• In my office they are patients. Patients go to doctor’s offices, customers go to Target. — Texas L. Smith, OD, Dr. Texas L. Smith & Associates, Citrus Heights, CA
  • We are physicians and we see patients. Eyeglasses and contact lenses are prescribed medical devices. — Robert M. Easton Jr. OD, FAAO, Oakland Park, FL
  • Eyecare, office, patients, even clients. — Kathryn Collins, OD, Kissel Eye Care, Lititz, PA
  • I like saying patients over customers but all of the other descriptive words are fine. — Marc Ullman, OD, Academy Vision, Pine Beach, NJ

No: 57%

  • The only one that throws me off is customers, we prefer patients, because while they may in fact be buying something it is a medical device. — Christine Howard, Eyes on Plainville, Plainville, MA
  • Customers visit our shop to purchase custom eyewear after seeing the OD on staff. We then build those frames that we create in our shop in the back. — Seems pretty clear and concise. Kevin Count, Corner Optical, Glenview, IL
  • Depending on the context, these terms are perfectly acceptable. I tend to refer to our customers as patients. — Pablo E. Mercado, Highland Eye Boutique, Atlanta, GA
  • I am a doctor and I run a clinic. It is half of my business. My optical makes up the second half and is ran by opticians, who have customers. We have customers that are never patients and vice versa. In the end as long as you are caring for people as a whole regardless of what part of the experience they are participating in, any will suffice. — Jason Klepfisz, OD, Urban Eye Care, Phoenix, AZ
  • I think these words are all fitting for what we do as ECPs. We want people to be in the mindset of shopping when they’re choosing eyewear and at that point they are our customer because they’re purchasing products from our optical “shop.” — Morgan DiMaggio, Taylor Eye Care, Carmi, IL
  • These words are used in many different types of businesses and people. — Danielle Doniver, Heritage Optical, Detroit, MI
  • I’m an optician/owner and am proud of creating a fashionable shop for eyewear! — Kyla Skinner, Specs by Kyla, Atascadero, CA
  • But they are also patients. — Lisa Smith, Precision Eye Care, Vancouver, WA
  • I’m an optical manager, I consider my area the “shop” because that’s what our customers do there, they shop. I don’t see anything wrong with describing it that way. — Frances Ann Layton, Eye Associates of South Georgia, Valdosta, GA
  • It is what it is! — Mark Perry, OD, Vision Health Institute, Orlando, FL
  • I use “clinic,” “practice,” and “patients” when describing recipients of physician services, and the other words when describing recipients of hardware or optician services. Helps us keep our goals clear, mentally. — Jen Heller, Pend Oreille Vision Care, Sandpoint, ID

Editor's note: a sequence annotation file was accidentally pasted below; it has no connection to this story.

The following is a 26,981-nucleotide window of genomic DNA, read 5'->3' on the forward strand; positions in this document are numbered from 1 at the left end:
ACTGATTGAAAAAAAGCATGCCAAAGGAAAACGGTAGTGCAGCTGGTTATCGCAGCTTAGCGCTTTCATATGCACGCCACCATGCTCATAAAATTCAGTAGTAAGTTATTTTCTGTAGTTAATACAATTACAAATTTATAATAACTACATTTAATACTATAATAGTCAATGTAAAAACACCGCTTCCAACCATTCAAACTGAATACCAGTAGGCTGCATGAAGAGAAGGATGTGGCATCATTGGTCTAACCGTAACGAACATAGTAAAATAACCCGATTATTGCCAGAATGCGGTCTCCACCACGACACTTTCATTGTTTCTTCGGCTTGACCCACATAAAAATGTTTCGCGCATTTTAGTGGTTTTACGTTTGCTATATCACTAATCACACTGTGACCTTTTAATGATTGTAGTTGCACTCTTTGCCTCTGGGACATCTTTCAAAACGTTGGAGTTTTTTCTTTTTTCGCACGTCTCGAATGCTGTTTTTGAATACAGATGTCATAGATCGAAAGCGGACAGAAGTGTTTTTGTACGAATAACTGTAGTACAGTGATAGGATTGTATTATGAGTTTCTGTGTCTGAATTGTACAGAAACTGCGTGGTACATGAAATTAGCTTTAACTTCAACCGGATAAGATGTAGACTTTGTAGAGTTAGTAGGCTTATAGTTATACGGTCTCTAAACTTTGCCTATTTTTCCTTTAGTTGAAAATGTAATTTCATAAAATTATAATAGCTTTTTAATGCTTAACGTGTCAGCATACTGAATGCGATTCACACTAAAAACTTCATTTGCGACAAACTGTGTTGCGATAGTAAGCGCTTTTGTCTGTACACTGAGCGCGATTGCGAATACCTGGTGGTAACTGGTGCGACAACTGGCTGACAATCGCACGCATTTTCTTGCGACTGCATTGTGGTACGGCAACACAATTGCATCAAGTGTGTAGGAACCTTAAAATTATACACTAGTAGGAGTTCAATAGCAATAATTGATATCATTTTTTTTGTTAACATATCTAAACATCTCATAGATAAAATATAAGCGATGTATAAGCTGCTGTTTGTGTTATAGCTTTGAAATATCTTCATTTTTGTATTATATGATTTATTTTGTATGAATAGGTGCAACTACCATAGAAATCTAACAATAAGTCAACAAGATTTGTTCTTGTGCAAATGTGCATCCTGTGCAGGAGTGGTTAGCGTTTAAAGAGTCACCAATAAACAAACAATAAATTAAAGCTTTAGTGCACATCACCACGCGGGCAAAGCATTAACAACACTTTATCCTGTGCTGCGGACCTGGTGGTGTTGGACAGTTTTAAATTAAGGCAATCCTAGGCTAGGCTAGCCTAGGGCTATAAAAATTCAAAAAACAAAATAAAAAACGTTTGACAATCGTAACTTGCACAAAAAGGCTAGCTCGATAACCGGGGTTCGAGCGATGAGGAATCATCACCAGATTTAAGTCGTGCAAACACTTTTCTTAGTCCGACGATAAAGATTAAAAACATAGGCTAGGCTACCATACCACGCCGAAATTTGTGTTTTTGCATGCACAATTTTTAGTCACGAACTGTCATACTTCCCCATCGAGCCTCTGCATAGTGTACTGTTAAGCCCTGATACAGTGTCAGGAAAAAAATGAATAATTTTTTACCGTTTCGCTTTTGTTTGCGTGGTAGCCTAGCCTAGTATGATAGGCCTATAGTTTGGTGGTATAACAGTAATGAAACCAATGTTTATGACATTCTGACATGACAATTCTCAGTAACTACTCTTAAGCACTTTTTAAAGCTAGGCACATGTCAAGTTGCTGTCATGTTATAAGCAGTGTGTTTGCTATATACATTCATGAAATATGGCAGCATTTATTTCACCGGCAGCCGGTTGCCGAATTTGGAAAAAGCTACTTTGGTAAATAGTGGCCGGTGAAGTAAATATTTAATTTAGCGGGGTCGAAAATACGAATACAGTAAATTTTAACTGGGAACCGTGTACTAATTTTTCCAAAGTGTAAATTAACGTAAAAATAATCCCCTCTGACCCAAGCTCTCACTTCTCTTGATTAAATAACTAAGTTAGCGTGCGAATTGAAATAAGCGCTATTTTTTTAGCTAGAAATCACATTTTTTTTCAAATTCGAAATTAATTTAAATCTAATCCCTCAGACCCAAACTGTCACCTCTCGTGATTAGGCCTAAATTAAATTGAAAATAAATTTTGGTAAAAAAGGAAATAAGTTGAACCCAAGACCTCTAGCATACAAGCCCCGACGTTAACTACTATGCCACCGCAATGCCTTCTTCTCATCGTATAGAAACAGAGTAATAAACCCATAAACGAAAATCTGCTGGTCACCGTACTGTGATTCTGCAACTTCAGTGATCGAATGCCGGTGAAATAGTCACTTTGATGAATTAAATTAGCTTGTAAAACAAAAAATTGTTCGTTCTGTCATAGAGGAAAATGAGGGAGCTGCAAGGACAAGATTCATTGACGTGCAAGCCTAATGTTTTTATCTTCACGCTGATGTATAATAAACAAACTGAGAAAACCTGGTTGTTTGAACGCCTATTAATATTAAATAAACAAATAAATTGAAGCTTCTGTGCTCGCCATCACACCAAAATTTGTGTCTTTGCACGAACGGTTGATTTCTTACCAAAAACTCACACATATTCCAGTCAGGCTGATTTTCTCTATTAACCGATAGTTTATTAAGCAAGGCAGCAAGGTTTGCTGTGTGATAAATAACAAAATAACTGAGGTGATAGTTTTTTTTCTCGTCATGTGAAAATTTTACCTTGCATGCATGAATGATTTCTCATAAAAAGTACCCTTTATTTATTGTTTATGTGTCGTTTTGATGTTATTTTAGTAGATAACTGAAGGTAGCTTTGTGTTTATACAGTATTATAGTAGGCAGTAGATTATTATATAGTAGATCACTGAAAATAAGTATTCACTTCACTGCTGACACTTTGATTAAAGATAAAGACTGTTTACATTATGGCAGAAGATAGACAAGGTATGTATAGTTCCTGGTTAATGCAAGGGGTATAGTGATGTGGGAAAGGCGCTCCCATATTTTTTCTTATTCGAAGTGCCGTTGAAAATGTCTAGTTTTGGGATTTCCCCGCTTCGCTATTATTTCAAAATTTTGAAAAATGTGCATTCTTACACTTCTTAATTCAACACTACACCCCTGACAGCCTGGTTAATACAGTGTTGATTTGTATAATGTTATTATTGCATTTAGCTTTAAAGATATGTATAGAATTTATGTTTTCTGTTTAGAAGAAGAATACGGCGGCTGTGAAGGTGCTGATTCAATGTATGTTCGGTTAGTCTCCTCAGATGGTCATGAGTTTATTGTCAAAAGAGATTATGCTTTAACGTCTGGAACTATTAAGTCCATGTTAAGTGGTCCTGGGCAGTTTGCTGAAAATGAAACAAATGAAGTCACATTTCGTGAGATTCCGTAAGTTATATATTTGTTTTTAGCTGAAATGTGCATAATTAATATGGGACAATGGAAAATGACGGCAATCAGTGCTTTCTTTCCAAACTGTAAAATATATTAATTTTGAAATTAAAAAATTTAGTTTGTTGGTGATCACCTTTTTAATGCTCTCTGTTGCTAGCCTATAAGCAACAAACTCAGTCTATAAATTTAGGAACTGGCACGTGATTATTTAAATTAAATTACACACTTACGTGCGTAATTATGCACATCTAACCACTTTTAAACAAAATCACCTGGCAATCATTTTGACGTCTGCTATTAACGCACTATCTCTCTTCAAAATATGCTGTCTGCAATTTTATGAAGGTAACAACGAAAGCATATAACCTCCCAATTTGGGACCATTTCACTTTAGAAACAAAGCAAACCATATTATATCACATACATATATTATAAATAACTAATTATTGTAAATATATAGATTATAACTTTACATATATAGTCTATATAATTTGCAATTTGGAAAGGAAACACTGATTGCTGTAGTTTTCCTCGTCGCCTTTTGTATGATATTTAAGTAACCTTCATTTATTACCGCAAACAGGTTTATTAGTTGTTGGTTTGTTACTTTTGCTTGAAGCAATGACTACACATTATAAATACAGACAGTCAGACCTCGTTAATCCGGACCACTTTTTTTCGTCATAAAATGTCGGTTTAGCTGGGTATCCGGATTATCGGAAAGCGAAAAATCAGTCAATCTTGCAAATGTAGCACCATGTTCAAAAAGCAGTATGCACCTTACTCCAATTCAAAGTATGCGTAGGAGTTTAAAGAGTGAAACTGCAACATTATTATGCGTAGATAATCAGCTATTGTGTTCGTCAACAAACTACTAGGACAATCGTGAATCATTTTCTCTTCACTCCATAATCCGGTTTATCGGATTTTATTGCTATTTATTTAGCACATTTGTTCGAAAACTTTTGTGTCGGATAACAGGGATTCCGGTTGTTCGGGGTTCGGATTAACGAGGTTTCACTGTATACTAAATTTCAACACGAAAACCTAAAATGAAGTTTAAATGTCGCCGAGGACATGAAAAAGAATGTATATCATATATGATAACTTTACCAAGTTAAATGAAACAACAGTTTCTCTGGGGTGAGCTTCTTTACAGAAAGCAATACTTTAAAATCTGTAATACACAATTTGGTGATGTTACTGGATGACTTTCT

• The words “industry” and “shop” are not inappropriate at all. “Customers” sounds very cheap, like we are just churning out jobs and not giving our clients any time or respect. Using words like “client” or “patient” elevates our sale as well as makes the patient feel a little more special about their buying experience. — Sydney Tramontano, Woolf Eye Lab, Pasadena, MD
  • I am not embarrassed to consider myself to be in retail. My wife never said, “I need a really sharp pair of shoes … I think I’ll find a good podiatrist to see what they have.” Stores are familiar and inviting, so that’s what we position ourselves as, though we do have 13 doctors on staff. — John Bruening , Geauga Vision Group, Middlefield, OH
  • I think “industry” is used differently now than say 20 years ago. “Are you in the tech industry?” or “What field do you work in?” are very common phrases. I don’t find it insulting, until I have to explain what an optician is. I don’t like saying customers, I like using clients. Customer is a one and done. Client is a relationship. — Jennifer Yerden, Sights and Shades, Canandaigua, NY
  • Don’t think I’ve really used industry much over my 40+ years as an optician but fine with the reference. Love the word shop because if I didn’t have customers (prefer clients) shopping my optical boutique would have no business! — Julie Kubsch, Specs Around Town, Bloomington, IL
  • They’re just words. — Robert Lootens, Physicians Optical Service, Jefferson City, MO

What’s the Brain Squad?

If you’re the owner or top manager of a U.S. eyecare business serving the public, you’re invited to join the INVISION Brain Squad. By taking one five-minute quiz a month, you can get a free t-shirt, be featured prominently in this magazine, and make your voice heard on key issues affecting eyecare professionals. Good deal, right? Sign up here.